Court of Inquiry Revisited: A Case of Alleged Misconduct and Financial Impropriety

Delve into the case of alleged misconduct and financial impropriety as the Supreme Court of India orders the Court of Inquiry to be conducted again. The petitioner’s claims of victimization and violation of Army Rules are being examined closely, guaranteeing a just and transparent legal process.


  • A prima facie case was made against the Appellant resulting in his attachment to Headquarters, 20 Mountain Division.
  • The Appellant filed O.A. No. 85 of 2013 in the Armed Forces Tribunal, Principal Bench, New Delhi challenging the order of attachment, but it was dismissed at the admission stage.
  • Aggrieved, the Appellant filed a Writ Petition in the High Court of Delhi.
  • The Appellant is accused of various misconducts including accepting illegal gratifications and transferring money to his daughter.
  • The General Officer Commanding 27 Mountain Division conducted a preliminary investigation to ascertain the correctness of the allegations.
  • The Review Application challenging the Tribunal’s order was unsuccessfully challenged by the Respondent- Union of India.
  • The Appellant contended that a copy of the one man inquiry report was not furnished, but the inquiry proceeded with evidence recording before his retirement.
  • Brigadier R.K. Jha found acts and omissions by the Appellant including unauthorized taking of official property and pressurizing subordinates.
  • A Court of Inquiry was convened based on preliminary investigations and verbal complaints against the Appellant.
  • Despite contesting the initiation of disciplinary proceedings citing mala fide, the Appellant faced various accusations including misappropriation of property and acceptance of gratifications.
  • The Appellant’s attempts to challenge the disciplinary actions through the Tribunal and High Court were dismissed, leading to the continuation of the investigation.
  • Multiple instances of financial impropriety and misconduct are reported against the Appellant, leading to further investigations and hearings.
  • Numerous witnesses were examined, and the Appellant retired from service amid the ongoing proceedings.
  • The Appellant’s actions, including borrowing money and accepting favors from contractors, are under scrutiny, with allegations of influencing tender processes and misappropriation of funds.
  • Various officers and non-commissioned officers reported incidents of financial impropriety and misconduct by the Appellant, leading to formal disciplinary actions and inquiries.
  • Appellant was present throughout the Court of Inquiry proceedings and had the opportunity to cross-examine witnesses.
  • Allegation of violation of Rule 180 by the Appellant was not accepted by the Tribunal.
  • Disciplinary proceedings were delayed due to pending court cases.
  • Appellant will receive a copy of the one man inquiry report.
  • Appellant’s submission of mala fide against him was rejected by the Tribunal.
  • High Court stayed further proceedings against the Appellant on 29.04.2013.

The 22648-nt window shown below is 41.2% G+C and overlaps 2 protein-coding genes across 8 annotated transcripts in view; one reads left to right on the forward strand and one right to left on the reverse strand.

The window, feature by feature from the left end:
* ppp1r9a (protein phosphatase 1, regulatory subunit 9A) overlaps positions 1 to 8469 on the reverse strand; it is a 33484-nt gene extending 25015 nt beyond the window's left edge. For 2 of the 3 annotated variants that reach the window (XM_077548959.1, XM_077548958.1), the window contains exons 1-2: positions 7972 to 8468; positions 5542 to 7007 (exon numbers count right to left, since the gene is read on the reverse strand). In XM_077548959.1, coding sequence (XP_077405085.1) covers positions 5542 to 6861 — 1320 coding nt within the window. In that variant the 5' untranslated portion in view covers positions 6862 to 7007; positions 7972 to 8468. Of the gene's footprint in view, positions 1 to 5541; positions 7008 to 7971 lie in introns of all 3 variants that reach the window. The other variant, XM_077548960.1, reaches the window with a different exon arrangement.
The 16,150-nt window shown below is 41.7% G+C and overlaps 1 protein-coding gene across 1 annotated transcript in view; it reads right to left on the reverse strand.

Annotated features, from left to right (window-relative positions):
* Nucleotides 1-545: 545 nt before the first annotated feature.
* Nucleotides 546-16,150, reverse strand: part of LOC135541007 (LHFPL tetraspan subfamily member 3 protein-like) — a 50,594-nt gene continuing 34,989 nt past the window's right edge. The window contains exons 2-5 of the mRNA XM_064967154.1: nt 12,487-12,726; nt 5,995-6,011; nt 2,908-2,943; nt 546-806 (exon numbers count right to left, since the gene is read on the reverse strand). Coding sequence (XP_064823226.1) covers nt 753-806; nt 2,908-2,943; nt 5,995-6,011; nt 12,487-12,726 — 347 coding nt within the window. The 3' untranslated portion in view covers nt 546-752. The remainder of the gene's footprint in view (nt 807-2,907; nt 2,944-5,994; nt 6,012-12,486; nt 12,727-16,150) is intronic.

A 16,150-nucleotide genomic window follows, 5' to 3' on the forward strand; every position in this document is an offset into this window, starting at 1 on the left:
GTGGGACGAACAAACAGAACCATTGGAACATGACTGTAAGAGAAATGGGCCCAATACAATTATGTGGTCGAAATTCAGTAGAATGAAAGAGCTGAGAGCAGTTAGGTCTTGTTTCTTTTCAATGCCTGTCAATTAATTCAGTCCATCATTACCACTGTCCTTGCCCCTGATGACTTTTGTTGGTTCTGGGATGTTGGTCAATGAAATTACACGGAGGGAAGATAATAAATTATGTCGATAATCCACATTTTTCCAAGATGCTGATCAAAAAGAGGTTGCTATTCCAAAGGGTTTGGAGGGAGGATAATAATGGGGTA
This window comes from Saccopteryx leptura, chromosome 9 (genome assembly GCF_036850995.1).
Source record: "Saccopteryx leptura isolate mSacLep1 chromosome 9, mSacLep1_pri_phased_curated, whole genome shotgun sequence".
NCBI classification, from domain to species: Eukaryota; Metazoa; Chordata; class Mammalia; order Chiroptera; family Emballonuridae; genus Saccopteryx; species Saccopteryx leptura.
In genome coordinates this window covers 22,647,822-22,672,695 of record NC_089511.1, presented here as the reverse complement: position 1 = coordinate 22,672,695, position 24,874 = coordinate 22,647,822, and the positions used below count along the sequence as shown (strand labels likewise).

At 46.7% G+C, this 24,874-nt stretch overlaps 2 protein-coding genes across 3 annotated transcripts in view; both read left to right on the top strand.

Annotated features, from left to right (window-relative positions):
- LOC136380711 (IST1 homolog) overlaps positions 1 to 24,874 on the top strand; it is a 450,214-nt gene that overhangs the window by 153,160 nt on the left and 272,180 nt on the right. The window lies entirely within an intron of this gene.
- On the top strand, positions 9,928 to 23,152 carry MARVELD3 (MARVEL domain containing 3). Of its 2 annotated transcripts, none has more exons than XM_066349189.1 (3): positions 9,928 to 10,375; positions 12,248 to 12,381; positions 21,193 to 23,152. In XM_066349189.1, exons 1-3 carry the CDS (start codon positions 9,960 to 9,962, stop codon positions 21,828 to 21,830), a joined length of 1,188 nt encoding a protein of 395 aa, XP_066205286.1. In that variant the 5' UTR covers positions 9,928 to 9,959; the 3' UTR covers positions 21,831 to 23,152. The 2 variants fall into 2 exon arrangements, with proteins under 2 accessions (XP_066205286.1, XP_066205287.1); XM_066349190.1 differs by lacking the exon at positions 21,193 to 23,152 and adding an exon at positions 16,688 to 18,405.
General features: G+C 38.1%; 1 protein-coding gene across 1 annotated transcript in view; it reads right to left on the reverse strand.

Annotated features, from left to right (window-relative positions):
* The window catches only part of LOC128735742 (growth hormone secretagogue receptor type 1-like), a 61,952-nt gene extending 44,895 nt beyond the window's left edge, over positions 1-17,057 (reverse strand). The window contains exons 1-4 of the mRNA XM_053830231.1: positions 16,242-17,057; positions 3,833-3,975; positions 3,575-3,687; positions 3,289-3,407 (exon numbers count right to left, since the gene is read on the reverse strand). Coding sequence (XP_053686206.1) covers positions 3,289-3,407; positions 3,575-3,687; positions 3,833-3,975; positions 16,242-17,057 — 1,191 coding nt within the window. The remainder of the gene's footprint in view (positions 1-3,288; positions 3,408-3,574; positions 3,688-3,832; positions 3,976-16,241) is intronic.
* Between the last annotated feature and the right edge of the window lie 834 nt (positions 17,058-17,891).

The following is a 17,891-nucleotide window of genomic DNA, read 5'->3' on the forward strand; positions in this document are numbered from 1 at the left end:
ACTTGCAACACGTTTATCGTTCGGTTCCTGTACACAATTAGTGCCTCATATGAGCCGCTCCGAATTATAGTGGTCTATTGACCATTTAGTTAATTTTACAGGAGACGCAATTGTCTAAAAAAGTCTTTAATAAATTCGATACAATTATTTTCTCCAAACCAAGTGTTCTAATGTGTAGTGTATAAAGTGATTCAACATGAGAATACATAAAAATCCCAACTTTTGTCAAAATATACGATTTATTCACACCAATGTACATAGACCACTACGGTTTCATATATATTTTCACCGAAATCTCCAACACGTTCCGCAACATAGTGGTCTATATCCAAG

Also Read: DHFL Moratorium: Depositor Rights & RBI Intervention


  • Appellant claims clear violation of Rule 180 of the Army Rules due to insufficient opportunity to defend himself
  • Appellant alleges being tormented with ulterior motives despite retirement after meritorious service
  • Request for quashing of entire disciplinary proceedings citing victimization based on frivolous complaints even after retirement
  • Respondent’s counsel presents original records of Court of Inquiry, refuting claims of concoction and manipulation
  • Emphasis on one man inquiry being a preliminary investigation before Court of Inquiry was ordered
  • Denial of violation of Rule 180 of the Army Rules as stated by the Tribunal
  • Refutation of allegations of manipulation of records by the Respondents
  • Appellant’s counsel argues initiation of disciplinary proceedings was influenced by extraneous considerations
  • Full opportunity was given to the Appellant during the proceedings before the Court of Inquiry.
  • The Appellant stoutly defended the judgment of the Tribunal.
  • Non-interference with the judgment of the Tribunal was commended for consideration.

Also Read: State of Karnataka v. [Respondent]


  • The one man inquiry report was not furnished to the Appellant.
  • The Appellant is entitled to an opportunity to cross examine the witnesses against him after examining the one man inquiry report.
  • Without the report of the one man inquiry, the Appellant was disabled from effectively defending himself in the Court of Inquiry.
  • The Tribunal directed that the Appellant should be provided with a copy of the one man inquiry report before continuing with the disciplinary proceedings against him.
  • The basis for convening the Court of Inquiry is the one man inquiry report.
  • Appellant raised issue of the one man inquiry report not being provided to him promptly.
  • Directions from Tribunal for fresh disciplinary proceedings need modification.
  • Court of Inquiry must be redone afresh.

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  • The Appeals have been disposed of due to the retirement of the Appellant.
  • A Court of Inquiry is to be initiated and completed promptly against the Appellant.
  • The Appellant has the right to cross-examine witnesses and present their own witnesses.
  • The judgment of the Tribunal is affirmed with modifications mentioned.
  • The Court of Inquiry against the Appellant shall be conducted again.


Case Number: C.A. No.-009223-009224 / 2019

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